'I stood at the top of the stairs with my sister watching our Christmas dolls prams floating in the water'

A survivor of the 1953 flood has described the terror she and her sister felt as they stood at the top of their stairs in the cold and dark and watched the sea rising up the walls in their home. Diane Abbott was six years old and her sister five and they spend the night huddled together in a bedroom until the army came and they were evacuated to Alford. Here is her story:
Diane Abbott and  her sister Christine.Diane Abbott and  her sister Christine.
Diane Abbott and her sister Christine.

"I remember Januar4y 31 st 1953 very well. This day saw a combination of a high tide and a severe European wind storm over the North Sea causing a storm tide.

I was six years old and my sister Christine five.

We lived with our parents Tom and Eunice Hoy, very happily at Cade Field, Sutton-on-Sea.

The teddy was a gift for children from Canada.The teddy was a gift for children from Canada.
The teddy was a gift for children from Canada.

Early evening on this day the sea came over the sea wall and very quickly flooded our home and houses around us.

This was very frightening as it was dark and cold.

Standing at the top of our stairs we watched the water rising up the walls, hoping it would stop before it reached us.

Our father was more concerned to get to the pantry to collect food but Christine and I wanted him to catch our new dolls prams we had been given for Christmas which were floating around in the water. We all sat up all night in one bedroom with Dad judging if the water was rising by watching the gate post.

Flood damage in Sutton on Sea.Flood damage in Sutton on Sea.
Flood damage in Sutton on Sea.

The next day the army came with trucks and we were evacuated to Alford.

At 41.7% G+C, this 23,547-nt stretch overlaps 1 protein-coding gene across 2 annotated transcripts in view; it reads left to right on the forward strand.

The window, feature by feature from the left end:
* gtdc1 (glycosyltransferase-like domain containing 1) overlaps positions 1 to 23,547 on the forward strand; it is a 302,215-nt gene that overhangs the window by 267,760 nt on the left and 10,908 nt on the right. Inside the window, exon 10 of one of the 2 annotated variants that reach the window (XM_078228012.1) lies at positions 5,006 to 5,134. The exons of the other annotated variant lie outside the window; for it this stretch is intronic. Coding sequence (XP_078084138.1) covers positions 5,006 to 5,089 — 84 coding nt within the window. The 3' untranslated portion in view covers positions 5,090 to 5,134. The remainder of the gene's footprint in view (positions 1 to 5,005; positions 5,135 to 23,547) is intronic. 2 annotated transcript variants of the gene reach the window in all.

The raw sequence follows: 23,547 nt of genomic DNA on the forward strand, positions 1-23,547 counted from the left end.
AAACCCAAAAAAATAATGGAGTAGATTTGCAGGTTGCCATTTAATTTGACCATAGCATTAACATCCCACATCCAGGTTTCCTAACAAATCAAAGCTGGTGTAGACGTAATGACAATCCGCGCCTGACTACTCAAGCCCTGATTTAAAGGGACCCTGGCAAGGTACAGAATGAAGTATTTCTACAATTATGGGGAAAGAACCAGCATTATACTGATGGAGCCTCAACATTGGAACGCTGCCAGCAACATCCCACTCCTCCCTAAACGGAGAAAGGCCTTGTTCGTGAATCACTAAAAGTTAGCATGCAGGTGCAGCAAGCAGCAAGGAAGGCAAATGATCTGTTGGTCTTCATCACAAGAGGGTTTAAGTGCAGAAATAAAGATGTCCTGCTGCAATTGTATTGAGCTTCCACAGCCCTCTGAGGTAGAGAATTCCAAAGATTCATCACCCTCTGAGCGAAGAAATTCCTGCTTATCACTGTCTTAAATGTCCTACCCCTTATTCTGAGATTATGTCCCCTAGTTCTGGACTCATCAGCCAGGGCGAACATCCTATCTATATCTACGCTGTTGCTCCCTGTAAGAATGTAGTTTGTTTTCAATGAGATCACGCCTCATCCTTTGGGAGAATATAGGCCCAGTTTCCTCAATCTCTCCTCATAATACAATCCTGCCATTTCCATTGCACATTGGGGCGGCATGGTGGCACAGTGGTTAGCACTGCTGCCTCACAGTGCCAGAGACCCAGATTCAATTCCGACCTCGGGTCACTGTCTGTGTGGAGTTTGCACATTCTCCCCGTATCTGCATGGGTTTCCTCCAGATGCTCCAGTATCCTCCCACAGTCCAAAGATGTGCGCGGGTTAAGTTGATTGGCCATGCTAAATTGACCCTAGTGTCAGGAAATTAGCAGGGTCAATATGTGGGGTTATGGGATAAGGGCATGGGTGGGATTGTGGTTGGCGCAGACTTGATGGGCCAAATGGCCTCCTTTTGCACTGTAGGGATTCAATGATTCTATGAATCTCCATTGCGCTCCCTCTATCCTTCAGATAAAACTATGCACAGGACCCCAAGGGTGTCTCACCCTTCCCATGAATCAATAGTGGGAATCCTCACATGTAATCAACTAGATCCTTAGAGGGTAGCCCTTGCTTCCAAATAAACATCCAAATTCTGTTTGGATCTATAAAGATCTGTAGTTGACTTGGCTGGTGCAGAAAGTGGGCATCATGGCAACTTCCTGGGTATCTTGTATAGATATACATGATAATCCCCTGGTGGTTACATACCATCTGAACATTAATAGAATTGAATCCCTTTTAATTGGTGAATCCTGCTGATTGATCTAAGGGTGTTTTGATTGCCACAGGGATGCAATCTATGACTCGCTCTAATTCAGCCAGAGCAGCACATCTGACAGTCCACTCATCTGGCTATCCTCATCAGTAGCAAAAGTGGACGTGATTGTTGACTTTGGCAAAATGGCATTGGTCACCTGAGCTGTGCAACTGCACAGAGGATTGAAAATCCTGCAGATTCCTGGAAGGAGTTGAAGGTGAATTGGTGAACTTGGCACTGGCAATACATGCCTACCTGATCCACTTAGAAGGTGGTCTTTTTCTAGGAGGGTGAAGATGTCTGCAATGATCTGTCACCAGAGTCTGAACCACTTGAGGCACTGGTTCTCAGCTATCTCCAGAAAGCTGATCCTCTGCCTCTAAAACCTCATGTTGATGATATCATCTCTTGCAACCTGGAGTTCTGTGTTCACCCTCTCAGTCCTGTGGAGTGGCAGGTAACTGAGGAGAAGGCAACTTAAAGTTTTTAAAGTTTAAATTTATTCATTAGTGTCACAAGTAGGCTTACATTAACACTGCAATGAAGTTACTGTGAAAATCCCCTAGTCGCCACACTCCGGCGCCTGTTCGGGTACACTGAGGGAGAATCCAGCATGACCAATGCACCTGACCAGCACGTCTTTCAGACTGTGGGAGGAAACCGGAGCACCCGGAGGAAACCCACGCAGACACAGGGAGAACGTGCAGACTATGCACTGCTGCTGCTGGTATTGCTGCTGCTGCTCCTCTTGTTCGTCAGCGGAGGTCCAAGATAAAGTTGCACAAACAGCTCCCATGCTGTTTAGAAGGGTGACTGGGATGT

We stayed with a very nice family, their daughter was called Elizabeth. After many weeks and our father had removed the mud and debris from our house, we went home. Our mother was worried it could happen again and wanted to move further from the coast.

My father worked for the local council as a carpenter and was helping clear the damage along the promenade and stopped to rest. whilst reading his newspaper Prince Philip walked by and asked what he was reading,

Dad stood up and replied that we wanted to move away from the coast and he had seen the chance of a new career in the Fire Brigade in Grantham.

Prince Philip replied he thought he should apply, so Dad did and his application was accepted and we went to live in Grantham.

Dad enjoyed his new career and spent twenty five years in the Fire Brigade in Grantham and also West Sussex

The news of the catastrophic flood spread worldwide and donations were made to help the victims in Sutton-on-Sea from Canada and Ethiopia.

The kind people of Canada sent toys to our Primary School and Christine was given a teddy bear which she still has to this day. Emperor Haile Selassie

of Ethiopia sent tins of coffee.

Our Grandmother, who lived in Mablethorpe received one and to this day has never been opened.

If anyone remembers our family I would be very pleased to hear from them.”

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